Dawn Patrol, The (1930)

Dawn Patrol, The (1930)

“You’ve learned how to fly — but things are different up here.”

The commanding officer (Neil Hamilton) of an RFC squadron in WWI-era France drinks heavily while enduring the wrath of his two ace pilots, Richard Barthelmess and Douglas Fairbanks, Jr., who blame him for sending young recruits into the air too soon — but when Hamilton is promoted and Barthelmess takes his position, he quickly learns how challenging it is to sit behind a desk while making life-or-death decisions.

Genres, Themes, Actors, and Directors:

  • Airplanes and Pilots
  • Douglas Fairbanks, Jr. Films
  • Friendship
  • Howard Hawks Films
  • Military
  • World War I

Howard Hawks’ first “talkie” was this poignant, engaging homage to aerial fighters in World War I, who faced unimaginable odds each time they went into combat. The narrative is crafted cyclically, mimicking the relentless schedules of the pilots as they engage in adrenaline-pumping flight and warfare followed by whatever activities will allow them to unwind, celebrate, and ritually mourn their dead compatriots before heading back up into the air. The central tension between the primary characters (Hamilton, Barthelmess, and Fairbanks, Jr.) nicely illustrates the challenges inherent in any situation where leadership is necessary but detrimental to personal dynamics. Although the 1938 remake with Errol Flynn and Basil Rathbone is better known, this earlier version remains worthy viewing on its own; most of the impressive aerial footage was reused for the later film.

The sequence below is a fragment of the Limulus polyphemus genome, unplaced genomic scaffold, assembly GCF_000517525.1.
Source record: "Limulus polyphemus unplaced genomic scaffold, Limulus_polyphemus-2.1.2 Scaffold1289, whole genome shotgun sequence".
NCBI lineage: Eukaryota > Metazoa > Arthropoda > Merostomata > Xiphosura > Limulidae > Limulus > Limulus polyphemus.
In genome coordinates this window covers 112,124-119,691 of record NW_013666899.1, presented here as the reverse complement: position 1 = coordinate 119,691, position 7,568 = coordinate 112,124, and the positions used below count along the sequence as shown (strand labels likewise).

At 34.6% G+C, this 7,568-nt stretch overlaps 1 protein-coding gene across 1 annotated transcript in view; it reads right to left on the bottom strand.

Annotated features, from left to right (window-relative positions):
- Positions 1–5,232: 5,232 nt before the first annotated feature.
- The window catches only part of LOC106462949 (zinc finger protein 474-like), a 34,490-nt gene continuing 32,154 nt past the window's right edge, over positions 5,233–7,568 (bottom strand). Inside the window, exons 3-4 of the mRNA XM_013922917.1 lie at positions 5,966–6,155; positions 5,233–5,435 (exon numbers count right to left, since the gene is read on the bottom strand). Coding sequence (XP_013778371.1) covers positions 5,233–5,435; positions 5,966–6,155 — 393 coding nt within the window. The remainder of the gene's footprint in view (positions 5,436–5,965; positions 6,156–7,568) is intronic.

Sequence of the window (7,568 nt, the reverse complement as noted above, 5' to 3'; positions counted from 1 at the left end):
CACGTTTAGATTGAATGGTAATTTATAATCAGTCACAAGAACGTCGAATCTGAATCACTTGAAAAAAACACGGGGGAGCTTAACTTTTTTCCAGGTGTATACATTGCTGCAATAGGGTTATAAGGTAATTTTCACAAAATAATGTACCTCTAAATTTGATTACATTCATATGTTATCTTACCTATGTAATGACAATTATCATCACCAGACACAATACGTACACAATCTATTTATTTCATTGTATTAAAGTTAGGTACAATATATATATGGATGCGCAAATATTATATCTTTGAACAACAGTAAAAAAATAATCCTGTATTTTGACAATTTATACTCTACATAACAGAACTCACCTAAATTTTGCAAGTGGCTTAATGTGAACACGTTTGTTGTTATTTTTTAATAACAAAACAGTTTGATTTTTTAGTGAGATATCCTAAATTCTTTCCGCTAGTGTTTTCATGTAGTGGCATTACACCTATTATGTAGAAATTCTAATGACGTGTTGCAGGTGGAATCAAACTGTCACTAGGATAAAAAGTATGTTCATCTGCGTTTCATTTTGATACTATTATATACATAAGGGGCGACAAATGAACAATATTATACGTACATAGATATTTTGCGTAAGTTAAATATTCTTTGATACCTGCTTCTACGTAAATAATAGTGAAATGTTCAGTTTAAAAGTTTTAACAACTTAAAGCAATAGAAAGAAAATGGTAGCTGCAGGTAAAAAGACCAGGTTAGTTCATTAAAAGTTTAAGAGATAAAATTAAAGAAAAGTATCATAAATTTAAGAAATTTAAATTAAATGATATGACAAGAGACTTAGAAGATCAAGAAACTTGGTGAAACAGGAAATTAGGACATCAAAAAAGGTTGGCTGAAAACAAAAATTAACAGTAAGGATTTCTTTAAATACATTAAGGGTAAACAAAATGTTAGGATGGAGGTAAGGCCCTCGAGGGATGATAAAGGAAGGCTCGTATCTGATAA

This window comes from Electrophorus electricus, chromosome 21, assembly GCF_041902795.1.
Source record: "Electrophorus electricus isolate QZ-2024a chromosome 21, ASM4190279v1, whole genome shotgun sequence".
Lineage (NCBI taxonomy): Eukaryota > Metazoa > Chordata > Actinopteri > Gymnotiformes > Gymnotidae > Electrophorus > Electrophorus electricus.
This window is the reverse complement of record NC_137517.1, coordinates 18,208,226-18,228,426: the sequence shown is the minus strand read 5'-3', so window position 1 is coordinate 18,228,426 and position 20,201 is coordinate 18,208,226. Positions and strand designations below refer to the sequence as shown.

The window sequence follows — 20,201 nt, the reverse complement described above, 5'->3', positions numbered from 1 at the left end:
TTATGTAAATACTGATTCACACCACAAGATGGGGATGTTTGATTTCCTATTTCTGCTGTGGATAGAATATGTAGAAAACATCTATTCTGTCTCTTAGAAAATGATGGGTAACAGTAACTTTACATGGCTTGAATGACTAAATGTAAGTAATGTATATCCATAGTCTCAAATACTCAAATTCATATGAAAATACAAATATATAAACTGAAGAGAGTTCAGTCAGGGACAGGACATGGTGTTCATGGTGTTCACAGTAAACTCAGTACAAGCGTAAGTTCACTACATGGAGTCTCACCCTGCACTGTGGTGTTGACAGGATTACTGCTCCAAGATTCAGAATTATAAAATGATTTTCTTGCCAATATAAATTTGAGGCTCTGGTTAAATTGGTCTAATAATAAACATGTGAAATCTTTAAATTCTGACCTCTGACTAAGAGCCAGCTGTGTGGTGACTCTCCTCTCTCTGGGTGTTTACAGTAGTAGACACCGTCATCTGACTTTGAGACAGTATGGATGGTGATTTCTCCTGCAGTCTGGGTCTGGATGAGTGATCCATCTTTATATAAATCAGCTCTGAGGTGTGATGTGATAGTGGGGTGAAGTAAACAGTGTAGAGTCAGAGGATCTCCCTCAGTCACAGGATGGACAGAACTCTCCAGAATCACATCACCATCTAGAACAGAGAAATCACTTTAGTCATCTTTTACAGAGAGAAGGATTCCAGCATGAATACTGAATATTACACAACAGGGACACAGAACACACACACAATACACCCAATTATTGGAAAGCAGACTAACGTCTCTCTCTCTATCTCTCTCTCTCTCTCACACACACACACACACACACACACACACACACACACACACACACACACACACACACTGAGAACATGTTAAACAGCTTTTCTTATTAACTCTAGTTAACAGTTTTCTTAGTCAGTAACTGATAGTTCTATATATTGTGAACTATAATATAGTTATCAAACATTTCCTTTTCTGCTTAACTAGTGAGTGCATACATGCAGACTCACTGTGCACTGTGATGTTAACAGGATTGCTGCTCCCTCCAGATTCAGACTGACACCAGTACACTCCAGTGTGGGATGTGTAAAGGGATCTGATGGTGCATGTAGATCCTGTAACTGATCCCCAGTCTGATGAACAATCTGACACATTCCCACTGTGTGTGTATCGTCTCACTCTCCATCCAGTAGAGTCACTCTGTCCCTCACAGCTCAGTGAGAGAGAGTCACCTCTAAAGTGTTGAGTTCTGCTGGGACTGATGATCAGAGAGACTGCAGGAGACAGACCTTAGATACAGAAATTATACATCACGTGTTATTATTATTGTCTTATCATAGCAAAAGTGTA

Note: There are NO female characters in this film — not a one.

Redeeming Qualities and Moments:

  • Fine aerial (and other) cinematography
  • Richard Barthelmess as Dick Courtney
  • Many poignant moments
  • The exciting finale

Must See?
Yes, as a gripping war flick. Listed as a film with Historical Importance and a Personal Recommendation in the back of Peary’s book.


  • Good Show
  • Important Director


One thought on “Dawn Patrol, The (1930)

  1. A once-must – for its solid place in early cinema history and as a well-crafted film that holds up surprisingly well today.

    During the rewatch, I recalled where I first saw this flick – in Tokyo, at Waseda University, where a film society held weekly screenings of films from the ’30s-’50s by upper-tier directors. Those screenings tended to be well attended and, at the time, the films themselves were not otherwise all that easy to find.

    Barthelmess stands out here. I especially like the many times he indicates his internal thoughts in the way he curls up the side of his mouth with a kind of knowing smirk.

    The power of the film is increased by the fact that it is not under-scored with music, thus removing the added melodrama that so many films tack on. As a result, the proceedings become more believable and the audience can feel more a part of what they’re observing.

    The scene near the end between Barthelmess and Fairbanks, Jr. is particularly moving.

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